Holt Renfrew’s Alexandra Weston redefines the business of luxury
Launched in May 2013, the H Project is an in-store shop offering products with extraordinary stories curated by Alexandra Weston, Director of Brand Strategy at Holt Renfrew. All the fashion, home décor, and beauty items featured either support artisanal community work, use responsible materials, or give back to charity.
You started the H Project to make a difference, and to collaborate with partners who were doing the same. In your experience, how big a difference can initiatives like this make?
It’s really the difference between someone living in a slum and having to work in a destructive job, the sex trade industry or the drug industry, to pay for just survival, or having a job in a small women’s cooperative where they can bring their children, and there’s a daycare centre, and the co-op opens a bank account for them to help manage their income and encourage saving. We’ve visited these communities, and met those who have found the path out. And the steppingstone is fair, ethical work.
When you’re searching for products that fit the H Project criteria, do you keep in mind the Holt Renfrew luxury aesthetic?
At the end of the day, products that have incredible stories associated with them, and that have a real sense of humanity, that is luxury. To me this defines luxury. And of course we must also reflect the Holt Renfrew brand experience, and integrate into the store environment. It’s carefully and passionately curated. First and foremost, we want people to pick the product up, regardless of the story. It’s so much more than the bamboo stereotype that some might have.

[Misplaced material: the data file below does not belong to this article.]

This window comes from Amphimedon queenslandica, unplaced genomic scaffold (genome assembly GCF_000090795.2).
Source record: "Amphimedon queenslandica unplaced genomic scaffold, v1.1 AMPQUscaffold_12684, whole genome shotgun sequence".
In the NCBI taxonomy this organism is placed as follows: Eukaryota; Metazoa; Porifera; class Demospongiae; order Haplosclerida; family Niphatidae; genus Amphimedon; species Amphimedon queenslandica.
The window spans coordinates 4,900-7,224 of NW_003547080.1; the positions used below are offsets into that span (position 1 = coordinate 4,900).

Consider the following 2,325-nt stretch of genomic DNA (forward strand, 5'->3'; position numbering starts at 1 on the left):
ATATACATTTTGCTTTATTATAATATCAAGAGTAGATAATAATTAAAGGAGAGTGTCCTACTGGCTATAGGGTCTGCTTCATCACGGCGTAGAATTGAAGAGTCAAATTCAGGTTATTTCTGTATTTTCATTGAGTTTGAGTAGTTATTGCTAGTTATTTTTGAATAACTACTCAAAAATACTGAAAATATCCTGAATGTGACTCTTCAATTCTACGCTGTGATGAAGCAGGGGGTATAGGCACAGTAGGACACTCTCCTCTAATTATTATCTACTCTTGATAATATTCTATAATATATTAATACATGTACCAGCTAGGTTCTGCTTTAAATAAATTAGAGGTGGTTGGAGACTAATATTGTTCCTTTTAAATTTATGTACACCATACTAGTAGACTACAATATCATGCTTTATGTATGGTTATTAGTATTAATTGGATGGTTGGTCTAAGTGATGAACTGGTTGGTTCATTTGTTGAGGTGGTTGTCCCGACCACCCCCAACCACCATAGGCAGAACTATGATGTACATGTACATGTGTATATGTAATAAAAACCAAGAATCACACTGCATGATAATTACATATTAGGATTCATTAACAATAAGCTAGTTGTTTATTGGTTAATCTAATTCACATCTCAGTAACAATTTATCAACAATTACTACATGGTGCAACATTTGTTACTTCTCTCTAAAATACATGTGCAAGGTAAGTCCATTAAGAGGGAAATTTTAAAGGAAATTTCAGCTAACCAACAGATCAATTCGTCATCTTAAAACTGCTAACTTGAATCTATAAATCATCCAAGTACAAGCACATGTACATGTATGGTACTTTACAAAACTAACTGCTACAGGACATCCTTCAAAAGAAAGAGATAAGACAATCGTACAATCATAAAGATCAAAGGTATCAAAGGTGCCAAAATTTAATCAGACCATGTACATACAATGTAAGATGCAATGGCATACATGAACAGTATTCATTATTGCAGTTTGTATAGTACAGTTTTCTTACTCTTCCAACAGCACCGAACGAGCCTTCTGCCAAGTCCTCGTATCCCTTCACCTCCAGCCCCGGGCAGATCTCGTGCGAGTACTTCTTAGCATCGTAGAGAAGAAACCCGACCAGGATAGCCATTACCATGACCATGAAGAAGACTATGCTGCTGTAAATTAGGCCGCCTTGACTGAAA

“At the end of the day, products that have incredible stories associated with them, and that have a real sense of humanity, that is luxury. To me this defines luxury.”
Do you see this definition of luxury—artisanal, responsible, with an incredible story—as something that reaches broader than the H Project?
A lot of luxury brands are celebrating their heritage, in that they are locally handmade. However, more and more now they are telling their stories as a selling feature—and not just the end product. There’s a movement now to not only tell the story you have, but to reconsider your approach so that there is something more meaningful to a brand and its product. To me, that’s the height of luxury, to have an incredibly well made, high-quality product, where you know exactly who touched it, how many hands, what kind of dye was used—having that insight.
Do you have your eye on trends? Is that a consideration when you’re curating the H Project?
These pieces are about their uniqueness, rather than trends. But with the right styling, most pieces can be worked into a trend. We still buy products seasonally, so that there’s always newness coming in. It’s hard to stay on the strict fashion season schedule because we work with so many small companies, but then we have more flexibility. There’s always some new product there.